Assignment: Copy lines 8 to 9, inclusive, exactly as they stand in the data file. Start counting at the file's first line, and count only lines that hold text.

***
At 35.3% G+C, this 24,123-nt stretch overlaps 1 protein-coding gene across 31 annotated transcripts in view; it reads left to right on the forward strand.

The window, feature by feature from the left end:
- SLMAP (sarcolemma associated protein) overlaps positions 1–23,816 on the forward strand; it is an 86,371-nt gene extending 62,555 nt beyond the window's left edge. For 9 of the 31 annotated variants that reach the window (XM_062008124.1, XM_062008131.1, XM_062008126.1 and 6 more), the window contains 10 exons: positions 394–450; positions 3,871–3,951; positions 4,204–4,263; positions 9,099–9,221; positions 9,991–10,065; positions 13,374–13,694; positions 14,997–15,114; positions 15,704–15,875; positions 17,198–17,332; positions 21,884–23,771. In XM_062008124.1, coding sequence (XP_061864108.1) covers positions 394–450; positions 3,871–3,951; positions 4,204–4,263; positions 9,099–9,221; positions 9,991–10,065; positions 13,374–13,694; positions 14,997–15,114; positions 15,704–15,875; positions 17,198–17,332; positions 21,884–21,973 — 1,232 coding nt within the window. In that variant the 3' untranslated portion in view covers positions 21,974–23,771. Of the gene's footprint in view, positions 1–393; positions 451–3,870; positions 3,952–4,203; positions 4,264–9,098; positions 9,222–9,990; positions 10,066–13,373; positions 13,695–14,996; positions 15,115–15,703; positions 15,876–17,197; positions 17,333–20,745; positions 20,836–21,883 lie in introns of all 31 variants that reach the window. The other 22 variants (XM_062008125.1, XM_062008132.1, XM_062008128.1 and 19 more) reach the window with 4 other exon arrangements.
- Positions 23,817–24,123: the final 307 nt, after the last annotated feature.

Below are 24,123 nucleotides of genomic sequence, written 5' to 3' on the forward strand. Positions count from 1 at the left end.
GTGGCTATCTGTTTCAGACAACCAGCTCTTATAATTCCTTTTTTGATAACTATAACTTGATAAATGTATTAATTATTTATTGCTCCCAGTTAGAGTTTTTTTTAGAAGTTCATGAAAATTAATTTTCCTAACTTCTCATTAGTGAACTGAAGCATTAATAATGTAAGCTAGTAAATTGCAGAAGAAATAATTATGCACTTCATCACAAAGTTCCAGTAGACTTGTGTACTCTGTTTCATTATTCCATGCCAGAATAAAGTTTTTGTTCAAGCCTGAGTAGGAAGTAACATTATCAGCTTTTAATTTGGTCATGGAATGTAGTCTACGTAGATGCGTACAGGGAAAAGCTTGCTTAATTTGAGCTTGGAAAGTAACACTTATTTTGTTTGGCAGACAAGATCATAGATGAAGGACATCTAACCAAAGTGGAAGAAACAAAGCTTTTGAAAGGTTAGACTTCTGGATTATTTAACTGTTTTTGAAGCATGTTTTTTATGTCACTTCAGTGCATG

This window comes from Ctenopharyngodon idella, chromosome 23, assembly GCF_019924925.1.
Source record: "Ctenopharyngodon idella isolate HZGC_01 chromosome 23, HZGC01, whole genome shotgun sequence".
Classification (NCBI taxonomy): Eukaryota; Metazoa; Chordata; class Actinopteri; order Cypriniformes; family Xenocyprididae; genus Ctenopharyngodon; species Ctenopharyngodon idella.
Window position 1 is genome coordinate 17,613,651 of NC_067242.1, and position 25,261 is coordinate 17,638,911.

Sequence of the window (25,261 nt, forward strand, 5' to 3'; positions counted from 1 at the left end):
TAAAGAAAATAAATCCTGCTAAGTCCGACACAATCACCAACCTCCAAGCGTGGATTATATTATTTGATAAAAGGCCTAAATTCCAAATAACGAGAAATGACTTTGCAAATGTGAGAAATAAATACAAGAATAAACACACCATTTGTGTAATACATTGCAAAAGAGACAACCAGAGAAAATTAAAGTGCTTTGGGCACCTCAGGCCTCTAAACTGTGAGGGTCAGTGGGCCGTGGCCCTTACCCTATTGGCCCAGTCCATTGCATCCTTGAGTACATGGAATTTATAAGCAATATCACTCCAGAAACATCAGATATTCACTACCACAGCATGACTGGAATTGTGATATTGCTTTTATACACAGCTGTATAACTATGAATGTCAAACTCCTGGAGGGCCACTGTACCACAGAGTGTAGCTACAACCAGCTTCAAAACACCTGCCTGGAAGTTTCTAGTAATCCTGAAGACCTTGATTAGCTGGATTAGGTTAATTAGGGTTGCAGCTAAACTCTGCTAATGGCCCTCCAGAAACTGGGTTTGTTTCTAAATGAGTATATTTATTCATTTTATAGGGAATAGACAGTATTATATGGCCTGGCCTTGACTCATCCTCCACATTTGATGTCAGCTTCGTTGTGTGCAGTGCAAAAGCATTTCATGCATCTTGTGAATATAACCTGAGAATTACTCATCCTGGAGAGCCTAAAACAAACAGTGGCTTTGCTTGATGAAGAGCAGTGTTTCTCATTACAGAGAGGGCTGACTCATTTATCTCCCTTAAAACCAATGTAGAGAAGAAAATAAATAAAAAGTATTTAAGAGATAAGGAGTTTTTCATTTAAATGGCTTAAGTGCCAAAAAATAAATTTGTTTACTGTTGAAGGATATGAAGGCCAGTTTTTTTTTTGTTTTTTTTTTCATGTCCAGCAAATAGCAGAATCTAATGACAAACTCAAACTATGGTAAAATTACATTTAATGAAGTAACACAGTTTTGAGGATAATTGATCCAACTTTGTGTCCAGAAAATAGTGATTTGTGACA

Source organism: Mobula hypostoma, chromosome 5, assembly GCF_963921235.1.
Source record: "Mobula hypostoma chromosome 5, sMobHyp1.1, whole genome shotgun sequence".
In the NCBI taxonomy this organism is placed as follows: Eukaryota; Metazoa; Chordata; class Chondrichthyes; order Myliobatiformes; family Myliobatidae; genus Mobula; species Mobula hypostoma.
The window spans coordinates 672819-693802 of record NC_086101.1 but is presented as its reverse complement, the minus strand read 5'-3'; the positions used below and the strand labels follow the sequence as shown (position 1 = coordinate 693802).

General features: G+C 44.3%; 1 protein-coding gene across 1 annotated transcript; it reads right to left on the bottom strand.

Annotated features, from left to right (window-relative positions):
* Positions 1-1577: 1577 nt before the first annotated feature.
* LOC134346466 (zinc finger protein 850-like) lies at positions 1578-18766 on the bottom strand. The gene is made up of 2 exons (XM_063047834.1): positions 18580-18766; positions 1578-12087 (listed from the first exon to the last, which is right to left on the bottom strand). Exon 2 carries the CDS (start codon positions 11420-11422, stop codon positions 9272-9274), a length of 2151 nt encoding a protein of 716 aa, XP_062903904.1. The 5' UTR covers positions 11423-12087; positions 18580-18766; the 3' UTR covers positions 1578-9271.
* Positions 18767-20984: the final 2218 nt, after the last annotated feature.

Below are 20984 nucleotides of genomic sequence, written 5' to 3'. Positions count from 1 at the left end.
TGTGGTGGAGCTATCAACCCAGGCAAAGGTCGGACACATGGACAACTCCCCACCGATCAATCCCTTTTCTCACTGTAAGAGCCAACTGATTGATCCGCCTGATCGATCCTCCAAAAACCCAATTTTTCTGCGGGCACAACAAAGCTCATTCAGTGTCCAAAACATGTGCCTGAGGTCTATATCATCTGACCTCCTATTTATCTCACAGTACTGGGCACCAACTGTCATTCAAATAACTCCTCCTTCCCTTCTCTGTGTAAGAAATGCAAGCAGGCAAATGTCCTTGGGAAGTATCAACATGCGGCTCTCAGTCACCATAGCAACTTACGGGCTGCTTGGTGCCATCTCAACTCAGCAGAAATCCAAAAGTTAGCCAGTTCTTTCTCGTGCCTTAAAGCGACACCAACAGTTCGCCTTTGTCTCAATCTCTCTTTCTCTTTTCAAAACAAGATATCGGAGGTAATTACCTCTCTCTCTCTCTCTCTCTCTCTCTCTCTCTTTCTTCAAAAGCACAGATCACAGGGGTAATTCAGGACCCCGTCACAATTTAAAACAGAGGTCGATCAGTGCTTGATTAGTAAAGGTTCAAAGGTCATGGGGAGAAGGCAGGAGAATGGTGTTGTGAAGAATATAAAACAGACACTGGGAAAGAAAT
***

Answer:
Source record: "Ctenopharyngodon idella isolate HZGC_01 chromosome 23, HZGC01, whole genome shotgun sequence".
Classification (NCBI taxonomy): Eukaryota; Metazoa; Chordata; class Actinopteri; order Cypriniformes; family Xenocyprididae; genus Ctenopharyngodon; species Ctenopharyngodon idella.